Even today, some 72 percent of the population of India live in villages; more than 60 percent of the working population earn their living from agriculture. The village of Umbalacheri is a typical South Indian farming village. It is situated 300 kilometres south of Madras in the canal irrigation system of the Cauvery Delta (compare maps on pages 164/165, 124/125) in the "rice bowl" of South India. The long street village is surrounded by rice fields, criss-crossed by a network of irrigation canals and ditches. The modern cultivation methods of the "green revolution", with their high-yield varieties and chemical fertilizers, making two harvests per year possible, have only prevailed to a limited extent in Umbalacheri. Traditional forms of cultivation dominate. The village, at the end of the irrigation system closest to the coast, suffers from water supply problems. As well as the settlement structure and cultivation situation, the map also shows the village's social structure (caste system), its economic actors (landowners, agricultural labourers) and their ownership relations (large farmers, small farmers).
The Village Settlement and Social Structure Umbalacheri is a typical Indian caste village. At the top of the social hierarchy are the Brahmins, traditionally the priests, who today are mostly large farmers. The example of Umbalacheri shows that also among this group there are some families without land. The majority of these Brahmins work outside the village as teachers or in government administration. Typical of them is spatial segregation, seen in the isolated situation of their dwellings at the ends of the village street. Equally segregated, as a rule, are the quarters of the untouchables, the "Harijans". Only one of these owns a tiny parcel of land; all the others hire themselves out as agricultural labourers. Their work situation is characterized by chronic underemployment. The low incomes earned from farm labour make the group of untouchables into the poor of Umbalacheri. But even among the farming castes there are landless people and very small farmers who are classified as living in absolute poverty. They compete with the untouchables for the limited available work. Many of them are in a relationship of dependence on the large farmers, who loan them money when they need it and demand high rates of interest. The substantial proportion of the landless among the farming castes is an indication of how small farmers are forced to sell their land to the money lenders when they fall into debt, and thus become reduced to agricultural labourers. The extreme fragmentation of land ownership the small farmers in particular often possess large numbers of tiny parcels of land scattered across the entire district is a hindrance to rational farming of the land.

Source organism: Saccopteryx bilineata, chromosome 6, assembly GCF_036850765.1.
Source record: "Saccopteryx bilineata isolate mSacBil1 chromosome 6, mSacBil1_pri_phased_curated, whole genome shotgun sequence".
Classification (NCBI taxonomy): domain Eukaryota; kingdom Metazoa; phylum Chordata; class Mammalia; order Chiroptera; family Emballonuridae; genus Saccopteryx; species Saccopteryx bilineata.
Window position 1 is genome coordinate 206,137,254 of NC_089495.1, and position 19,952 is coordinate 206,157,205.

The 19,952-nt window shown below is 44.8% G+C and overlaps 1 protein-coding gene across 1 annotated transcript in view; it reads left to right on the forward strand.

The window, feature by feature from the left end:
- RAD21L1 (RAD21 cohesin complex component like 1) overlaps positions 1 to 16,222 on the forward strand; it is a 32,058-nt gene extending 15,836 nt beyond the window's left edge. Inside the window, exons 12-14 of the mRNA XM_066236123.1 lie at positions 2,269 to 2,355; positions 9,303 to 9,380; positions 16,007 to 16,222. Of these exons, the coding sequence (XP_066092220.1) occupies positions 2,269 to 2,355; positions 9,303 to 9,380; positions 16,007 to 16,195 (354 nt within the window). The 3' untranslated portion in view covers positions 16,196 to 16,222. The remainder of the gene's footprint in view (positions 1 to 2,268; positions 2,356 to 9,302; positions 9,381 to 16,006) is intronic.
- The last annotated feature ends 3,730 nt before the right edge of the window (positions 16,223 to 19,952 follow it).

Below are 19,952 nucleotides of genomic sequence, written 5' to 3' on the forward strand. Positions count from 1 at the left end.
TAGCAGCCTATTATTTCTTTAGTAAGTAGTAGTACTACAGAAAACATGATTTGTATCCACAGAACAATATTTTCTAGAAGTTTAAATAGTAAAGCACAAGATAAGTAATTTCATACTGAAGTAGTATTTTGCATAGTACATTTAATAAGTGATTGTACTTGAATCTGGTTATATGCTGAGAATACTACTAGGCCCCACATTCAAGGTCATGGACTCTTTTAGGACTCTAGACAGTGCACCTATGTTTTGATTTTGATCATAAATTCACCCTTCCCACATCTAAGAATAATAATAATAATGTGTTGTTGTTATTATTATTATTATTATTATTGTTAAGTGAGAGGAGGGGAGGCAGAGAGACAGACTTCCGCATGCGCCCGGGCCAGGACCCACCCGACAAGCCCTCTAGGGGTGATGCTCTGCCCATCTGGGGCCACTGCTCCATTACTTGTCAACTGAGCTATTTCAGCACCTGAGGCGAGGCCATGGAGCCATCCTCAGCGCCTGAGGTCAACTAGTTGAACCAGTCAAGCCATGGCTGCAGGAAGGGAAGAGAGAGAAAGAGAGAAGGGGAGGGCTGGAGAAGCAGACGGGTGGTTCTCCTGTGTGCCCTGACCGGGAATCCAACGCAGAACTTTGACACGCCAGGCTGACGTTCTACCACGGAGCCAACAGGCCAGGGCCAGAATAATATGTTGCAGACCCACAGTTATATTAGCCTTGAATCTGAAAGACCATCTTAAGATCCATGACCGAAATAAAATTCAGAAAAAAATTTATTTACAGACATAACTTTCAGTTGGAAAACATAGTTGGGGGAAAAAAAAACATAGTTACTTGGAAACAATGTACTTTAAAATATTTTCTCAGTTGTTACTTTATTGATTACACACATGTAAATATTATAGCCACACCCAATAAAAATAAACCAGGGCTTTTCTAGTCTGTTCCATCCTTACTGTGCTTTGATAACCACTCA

Problems of Agrarian Development The Cauvery Delta is actually one of those regions of South India where the "green revolution", with its high-yield varieties, artificial fertilizers and modern well irrigation, caught on particularly early and rapidly. Within a few years after the start of the "green revolution" at the end of the 1960s, rice production figures in the delta region doubled. The basis for the success was the thoroughly favourable irrigation possibilities. The fact that the village of Umbalacheri has only participated in the "green revolution" to a limited degree, and that even today only a part of the cultivated area is given over to high-yield varieties, is mainly due to the canal irrigation being inadequate and often coming too late. The reason for this is the village's location at the lower end of the irrigation system closest to the coast, and the fact that the farmers in the upper parts of the delta often use a disproportionate amount of water at the expense of those in the lower parts. Umbalacheri also frequently suffers from flooding when autumn cyclones drive seawater into the irrigation canals. H.-G. Bohle; Ü: J. Attfield